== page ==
In FIGURES and 7, the amount of radii of the curves 22, 24, 26 and 28, although small, strongly control the structural relationship between the horizontal and vertical areas of the portions 21, 23, 25, 27 and 29 of the drawer in such a manner as to cause these areas to act in part individually, as if pivotally connected in a determinate structure, and in part continuously, as in a welded and indeterminate structure.
When the portions 21, 22, 23, 24, 25, 26, 27, 28 and 29 act as a beam to withstand vertical loads, the drawer bottom 29 and the upper rim 25, and to some extent, the outside flange 21, act as the flanges of a beam, while the vertical portions 23 and 27 act as the web ofa beam. When withstanding horizontal thrust, as when a drawer is jammed against the interior of a case, the vertical walls 23 and 27 act as the flanges on a beam, and the horizontal portions 21, 25, and 29 act as would the web of a beam. Therefore, it can be seen that the portions 21 through 29 are designed to act simultaneously as two structures, at once deflecting and resisting horizontal thrust and at the same time both resisting and deflecting with vertical load, and that the neutral axis about which bending moments and stresses occur must be visualized as duplicate, and that a clear description of the structural uses of the portions 21 through 29, must artificially separate these actions which in reality, occur in combination.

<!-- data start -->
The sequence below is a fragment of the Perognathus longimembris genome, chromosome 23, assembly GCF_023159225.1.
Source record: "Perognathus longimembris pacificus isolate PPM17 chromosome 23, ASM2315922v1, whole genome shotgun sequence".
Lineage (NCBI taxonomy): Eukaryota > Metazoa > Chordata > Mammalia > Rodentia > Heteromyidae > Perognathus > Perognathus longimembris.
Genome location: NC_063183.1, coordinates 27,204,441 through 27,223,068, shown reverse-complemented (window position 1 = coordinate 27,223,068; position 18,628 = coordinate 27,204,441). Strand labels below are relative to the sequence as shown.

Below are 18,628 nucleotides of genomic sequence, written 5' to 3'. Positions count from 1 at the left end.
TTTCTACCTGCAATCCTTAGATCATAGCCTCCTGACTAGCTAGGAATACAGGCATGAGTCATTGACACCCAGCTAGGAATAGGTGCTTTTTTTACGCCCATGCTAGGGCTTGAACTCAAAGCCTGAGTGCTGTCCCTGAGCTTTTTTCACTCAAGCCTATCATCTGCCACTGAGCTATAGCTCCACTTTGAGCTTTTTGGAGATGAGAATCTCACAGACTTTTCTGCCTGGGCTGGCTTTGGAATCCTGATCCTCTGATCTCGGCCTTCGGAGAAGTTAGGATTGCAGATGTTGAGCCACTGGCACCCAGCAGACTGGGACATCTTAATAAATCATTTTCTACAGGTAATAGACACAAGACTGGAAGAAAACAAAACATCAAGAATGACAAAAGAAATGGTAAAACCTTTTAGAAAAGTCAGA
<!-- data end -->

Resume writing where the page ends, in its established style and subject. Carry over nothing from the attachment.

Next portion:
Upon loading of the drawer, the stresses are transferred from the bottom surface 29 through the curve 28 to the vertical wall 27 and thence through the curves 26, 24 and 22 to the portions 25, 23 and 21. With an increase in the drawer loading, which may be lbs., the flat portions 25, 23, and to some extent 21, are made to rotate about the curves 26, 24 and to some extent 22, in such a manner that the maximum rotation is manifested by a counter-clockwise movement of the flat portion 23, about the curve 24, resulting in an outward movement of the flat surface 21, as shown in the dotted lines in FIGURE 3. This increases the area of contact of the wearing surface of the flange 21 on the projections 6. A slight change occurs in the angle of the flat surface 21 to the horizontal plane. Because the projection 6 is essentially a paral lelogram, a compensatory change in the angle of its upper surface occurs.